This work may not be copied, distributed, displayed, published, reproduced, transmitted, modified, posted, sold, licensed, or used for commercial purposes. By downloading this file, you are agreeing to the publisher’s Terms & Conditions.

Original Research

The McLean-Harvard First-Episode Project: Early Course in 114 Cases of First-Episode Nonaffective Psychoses

Mauricio Tohen, MD, DrPH, MBA; Hari-Mandir K. Khalsa, MS; Paola Salvatore, MD; Carlos A. Zarate Jr, MD; Stephen M. Strakowski, MD; Jesús Pérez Sanchez-Toledo, MD, PhD; and Ross J. Baldessarini, MD

Published: June 22, 2016

Article Abstract

Background: Early course in contemporary, clinically treated, nonaffective psychotic disorders other than schizophrenia remains incompletely defined.

Methods: We prospectively, repeatedly, and systematically assessed 114 patients hospitalized for a first episode of DSM-IV-TR nonaffective psychotic illness for ≥ 2 years (1989−1996) using structured (Structured Clinical Interview for DSM-III-R, Patient Edition; Clinical Global Impressions scale; Scale for the Assessment of Negative Symptoms; Scale for the Assessment of Positive Symptoms; and the expanded version of the Brief Psychiatric Rating Scale) and unstructured (best-estimate procedure, life charting) naturalistic follow-up procedures and survival analysis.

Results: Duration of untreated psychosis (22 ± 38 months) was longest with schizophrenia. Within 2 years, syndromal remission sustained for ≥ 8 weeks (recovery) was attained by 75 subjects (65.8%); median latency to syndromal recovery was 9.4 (95% CI, 5.7-13.3) weeks and was shorter with cycloid features, initial diagnosis of brief psychosis or schizophreniform disorder, and shorter initial hospitalization. Functional recovery within 2 years was achieved by 28 of 68 subjects (41.2%), more often without initial mood-psychomotor instability or homicidal ideation. New episodes occurred in 52 of 114 subjects (45.6%) and were more likely with less affective flattening, younger age, and white race. Median time to new episodes (43.7 [27.9-70.6] weeks) was earlier with initial first-rank auditory hallucinations, substance abuse, and functional nonrecovery. Diagnosis changed to other nonaffective, schizoaffective, or affective disorders within 2 years in 62 of 108 cases (57.4%).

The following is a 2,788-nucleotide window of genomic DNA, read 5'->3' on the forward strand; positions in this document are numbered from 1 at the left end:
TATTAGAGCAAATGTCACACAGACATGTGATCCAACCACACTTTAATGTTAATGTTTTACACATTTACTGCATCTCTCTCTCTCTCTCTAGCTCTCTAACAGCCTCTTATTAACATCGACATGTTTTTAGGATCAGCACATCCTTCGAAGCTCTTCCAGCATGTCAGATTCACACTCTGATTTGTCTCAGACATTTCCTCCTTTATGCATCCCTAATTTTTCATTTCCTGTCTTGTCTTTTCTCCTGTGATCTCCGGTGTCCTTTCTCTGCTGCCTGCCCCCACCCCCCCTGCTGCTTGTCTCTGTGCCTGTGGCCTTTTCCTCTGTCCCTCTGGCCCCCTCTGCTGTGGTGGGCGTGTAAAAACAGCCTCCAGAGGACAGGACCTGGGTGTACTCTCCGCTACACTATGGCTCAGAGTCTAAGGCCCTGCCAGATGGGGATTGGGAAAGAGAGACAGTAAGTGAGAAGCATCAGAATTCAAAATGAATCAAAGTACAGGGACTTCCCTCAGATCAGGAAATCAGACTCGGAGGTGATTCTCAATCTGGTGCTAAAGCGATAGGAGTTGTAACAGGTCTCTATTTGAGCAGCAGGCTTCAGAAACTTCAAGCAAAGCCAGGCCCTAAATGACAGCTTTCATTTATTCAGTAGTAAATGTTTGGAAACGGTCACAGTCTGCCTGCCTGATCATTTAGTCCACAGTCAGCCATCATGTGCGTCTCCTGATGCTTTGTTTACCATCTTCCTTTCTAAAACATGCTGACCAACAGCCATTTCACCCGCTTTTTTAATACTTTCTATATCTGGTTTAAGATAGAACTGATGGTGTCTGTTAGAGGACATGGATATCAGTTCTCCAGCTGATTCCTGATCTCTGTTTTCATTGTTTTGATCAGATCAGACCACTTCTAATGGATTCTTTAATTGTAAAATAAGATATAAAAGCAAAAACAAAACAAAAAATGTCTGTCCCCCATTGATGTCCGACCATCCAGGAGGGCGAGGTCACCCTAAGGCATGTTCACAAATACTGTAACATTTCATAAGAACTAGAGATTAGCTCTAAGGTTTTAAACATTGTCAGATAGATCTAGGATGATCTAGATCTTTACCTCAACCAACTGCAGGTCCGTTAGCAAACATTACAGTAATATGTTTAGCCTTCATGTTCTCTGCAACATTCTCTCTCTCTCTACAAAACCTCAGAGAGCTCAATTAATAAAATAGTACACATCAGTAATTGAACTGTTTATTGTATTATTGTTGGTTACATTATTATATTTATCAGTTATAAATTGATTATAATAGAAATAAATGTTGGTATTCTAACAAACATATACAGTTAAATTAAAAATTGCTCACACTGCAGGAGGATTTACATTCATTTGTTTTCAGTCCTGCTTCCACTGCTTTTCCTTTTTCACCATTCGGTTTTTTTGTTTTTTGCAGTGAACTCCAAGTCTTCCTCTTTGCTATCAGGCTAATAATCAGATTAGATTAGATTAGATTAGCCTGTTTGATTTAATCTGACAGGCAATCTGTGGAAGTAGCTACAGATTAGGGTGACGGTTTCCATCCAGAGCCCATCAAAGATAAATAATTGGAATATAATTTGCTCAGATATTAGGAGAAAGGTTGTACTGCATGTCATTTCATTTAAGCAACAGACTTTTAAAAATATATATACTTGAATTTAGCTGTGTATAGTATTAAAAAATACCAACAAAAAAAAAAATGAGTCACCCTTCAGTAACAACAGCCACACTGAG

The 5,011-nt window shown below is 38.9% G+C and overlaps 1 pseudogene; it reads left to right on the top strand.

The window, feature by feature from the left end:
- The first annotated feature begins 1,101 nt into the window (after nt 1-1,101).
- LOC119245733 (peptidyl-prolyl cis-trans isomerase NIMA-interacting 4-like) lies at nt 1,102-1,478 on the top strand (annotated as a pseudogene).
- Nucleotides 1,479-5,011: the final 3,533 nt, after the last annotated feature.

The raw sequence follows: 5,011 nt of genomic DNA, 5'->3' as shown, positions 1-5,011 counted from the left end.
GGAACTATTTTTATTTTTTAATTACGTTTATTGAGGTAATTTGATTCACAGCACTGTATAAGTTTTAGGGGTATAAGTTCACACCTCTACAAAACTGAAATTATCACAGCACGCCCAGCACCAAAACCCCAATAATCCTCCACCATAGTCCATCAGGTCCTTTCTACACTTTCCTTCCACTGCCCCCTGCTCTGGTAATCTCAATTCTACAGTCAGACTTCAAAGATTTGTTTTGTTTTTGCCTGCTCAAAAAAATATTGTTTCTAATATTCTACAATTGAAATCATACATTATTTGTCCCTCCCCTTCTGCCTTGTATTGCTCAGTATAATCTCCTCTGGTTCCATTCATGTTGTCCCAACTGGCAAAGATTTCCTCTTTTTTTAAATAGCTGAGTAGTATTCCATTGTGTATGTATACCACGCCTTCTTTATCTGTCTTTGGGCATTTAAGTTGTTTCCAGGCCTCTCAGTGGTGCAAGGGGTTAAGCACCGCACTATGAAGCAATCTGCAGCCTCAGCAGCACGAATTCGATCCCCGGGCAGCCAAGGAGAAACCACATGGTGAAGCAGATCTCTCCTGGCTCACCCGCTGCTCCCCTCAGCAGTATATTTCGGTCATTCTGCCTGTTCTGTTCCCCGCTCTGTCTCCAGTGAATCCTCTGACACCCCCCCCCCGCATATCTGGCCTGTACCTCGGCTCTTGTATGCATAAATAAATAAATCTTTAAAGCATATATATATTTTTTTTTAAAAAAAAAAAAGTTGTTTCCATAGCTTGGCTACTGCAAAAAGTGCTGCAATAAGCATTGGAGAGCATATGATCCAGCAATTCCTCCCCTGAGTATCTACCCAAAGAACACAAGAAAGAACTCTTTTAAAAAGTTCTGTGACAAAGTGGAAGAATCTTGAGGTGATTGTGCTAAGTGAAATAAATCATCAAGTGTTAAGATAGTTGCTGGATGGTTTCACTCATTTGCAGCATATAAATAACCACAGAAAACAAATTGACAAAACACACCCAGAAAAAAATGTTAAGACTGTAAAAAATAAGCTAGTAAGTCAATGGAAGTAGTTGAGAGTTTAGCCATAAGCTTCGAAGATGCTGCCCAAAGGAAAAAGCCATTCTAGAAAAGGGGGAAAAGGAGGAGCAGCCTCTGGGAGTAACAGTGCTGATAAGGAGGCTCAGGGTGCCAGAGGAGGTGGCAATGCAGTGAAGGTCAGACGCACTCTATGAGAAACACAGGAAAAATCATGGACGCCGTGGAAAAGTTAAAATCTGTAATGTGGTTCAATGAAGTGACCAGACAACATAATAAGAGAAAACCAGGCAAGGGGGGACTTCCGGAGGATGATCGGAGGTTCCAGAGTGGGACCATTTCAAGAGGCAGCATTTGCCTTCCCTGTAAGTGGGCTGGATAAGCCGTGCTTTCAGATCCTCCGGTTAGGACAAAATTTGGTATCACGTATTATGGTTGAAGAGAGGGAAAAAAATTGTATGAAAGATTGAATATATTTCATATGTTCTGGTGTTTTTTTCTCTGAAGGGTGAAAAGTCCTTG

Conclusions: Three-quarters of patients presenting in first lifetime, nonaffective psychotic episodes achieved recovery within 2 years, but only 41% returned to baseline functioning, and nearly half experienced new episodes. Patients with schizophrenia had the longest duration of untreated psychosis. A majority changed diagnosis, indicating instability of some DSM psychotic-disorder diagnoses.

Volume: 77

Quick Links:

Continue Reading…

Subscribe to read the entire article


Buy this Article as a PDF